June 13th, 2008
If you are at all familiar with the massively parallel sequencing platforms, you know that the raw data, the images, look a lot like star field pictures. Once you process all these images, you get DNA sequences, called “reads”. For these technologies, the reads are typically short, 30 to 50 bases, which presents difficulties when trying to align these reads back to a reference genome. For one, the shorter the sequence, the less unique it is, i.e., the more places in the reference genome it can match. However, the data is not the only problem. The reference genome is a problem too. While each of us has two different versions of each autosomal chromosome (i.e., you have a diploid genome), when you download the human reference genome, you get a single base at each position (i.e., a haploid reference) (there are a few exceptions where an alternative haplotype is provided as a separate sequence). The reference is distributed in FASTA format which can support the full IUPAC DNA codes and therefore would allow one to specify multiple nucleotides at a given position, e.g., R means G or A. Unfortunately, most aligners do not support the full set of codes by default (one exception is Mosaik).
Not supporting the full set of nucleotide codes is only part of the problem of representing variation in a reference genome. Insertions and deletions (indels) and more complex structural variations cannot be represented in a single FASTA reference. As is the case for the alternative haplotypes in the human reference sequence, you can have multiple haplotypes in a reference but they are represented as multiple, distinct sequences which often have portions of their sequences that are identical (especially at the beginning and end). This presents a difficulty for short-read aligners which are trying to uniquely align a 30 b read. If the same 30 b sequence appears in multiple sequences in the reference, the aligner has no way of knowing whether the identical reference sequences are truly different or just fragments of alternative haploypes. Fortunately, there are other formats and representations that can accommodate indels, rearrangements, and repeats without artificially introducing repetitive sequence. One such format is de Bruijn graphs. Several assemblers for short-read sequences already use de Bruijn graphs to represent their assemblies, e.g., EULER and Velvet. One could imagine that the overlap engine from these assemblers could be converted into an algorithm to align sequence to a reference represented as a de Bruijn graph. While de Bruijn graphs may be overkill for such a task, there are undoubtedly efficient ways to represent multiple, complex haplotypes and align reads against them.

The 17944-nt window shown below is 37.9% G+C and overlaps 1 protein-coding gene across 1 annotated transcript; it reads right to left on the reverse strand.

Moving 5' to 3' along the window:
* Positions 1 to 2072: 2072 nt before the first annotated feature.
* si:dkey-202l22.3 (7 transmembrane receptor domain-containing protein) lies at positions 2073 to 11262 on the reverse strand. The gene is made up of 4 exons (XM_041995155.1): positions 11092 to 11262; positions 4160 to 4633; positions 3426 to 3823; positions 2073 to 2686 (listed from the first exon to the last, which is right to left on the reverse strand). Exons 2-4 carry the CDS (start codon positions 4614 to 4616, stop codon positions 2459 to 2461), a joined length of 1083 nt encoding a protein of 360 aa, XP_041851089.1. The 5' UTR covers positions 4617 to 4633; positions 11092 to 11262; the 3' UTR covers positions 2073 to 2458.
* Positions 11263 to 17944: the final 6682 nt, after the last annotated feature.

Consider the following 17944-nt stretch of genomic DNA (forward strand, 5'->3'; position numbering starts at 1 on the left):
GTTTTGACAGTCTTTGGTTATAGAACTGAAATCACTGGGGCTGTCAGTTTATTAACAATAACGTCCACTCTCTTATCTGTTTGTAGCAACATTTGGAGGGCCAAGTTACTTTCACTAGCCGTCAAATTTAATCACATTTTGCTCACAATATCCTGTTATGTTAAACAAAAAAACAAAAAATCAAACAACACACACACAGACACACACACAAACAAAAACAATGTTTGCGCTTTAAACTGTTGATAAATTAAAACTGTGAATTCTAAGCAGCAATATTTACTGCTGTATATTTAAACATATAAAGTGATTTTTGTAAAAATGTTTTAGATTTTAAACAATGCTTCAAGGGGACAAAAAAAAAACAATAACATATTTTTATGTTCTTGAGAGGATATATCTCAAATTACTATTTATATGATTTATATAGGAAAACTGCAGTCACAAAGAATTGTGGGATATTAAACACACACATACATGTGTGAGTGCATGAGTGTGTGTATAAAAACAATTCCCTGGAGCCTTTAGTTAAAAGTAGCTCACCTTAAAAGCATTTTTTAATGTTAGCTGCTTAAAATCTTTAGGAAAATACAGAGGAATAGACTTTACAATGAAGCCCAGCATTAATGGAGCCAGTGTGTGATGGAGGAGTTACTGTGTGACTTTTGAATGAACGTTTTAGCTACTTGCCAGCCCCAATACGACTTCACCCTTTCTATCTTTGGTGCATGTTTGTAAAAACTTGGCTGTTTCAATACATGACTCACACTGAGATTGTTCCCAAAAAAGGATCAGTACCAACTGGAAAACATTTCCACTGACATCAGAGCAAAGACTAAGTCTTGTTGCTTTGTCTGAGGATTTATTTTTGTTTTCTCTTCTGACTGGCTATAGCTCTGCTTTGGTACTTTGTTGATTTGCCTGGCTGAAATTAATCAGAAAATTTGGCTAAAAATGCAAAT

Another challenge for aligners is aligning cDNA sequence to a transcriptome reference. Captured mRNA used to create a cDNA library can be in a variety of states, e.g., before and after splicing, and represent various splice isoforms. Representing all possible processing states and splice isoforms in a FASTA reference is extremely difficult. When you try to do it, you end up with a situation similar to the alternative haplotypes mentioned above: identical sequences representing the same parts of the reference confuse the aligner. Fortunately, the same solution to this problem discussed above can be applied here too.
Why go to all the effort of developing an aligner that could align to a complex, n-ploid reference? If such an aligner were available, the detection of novel variants would be enhanced because you would not be penalized when aligning against known SNPs or indels and therefore would be better able to detect unknown variations in close proximity to known ones. You would also be better able to interpret alignment results because by reducing ambiguity in your reference, you would reduce ambiguity in your results.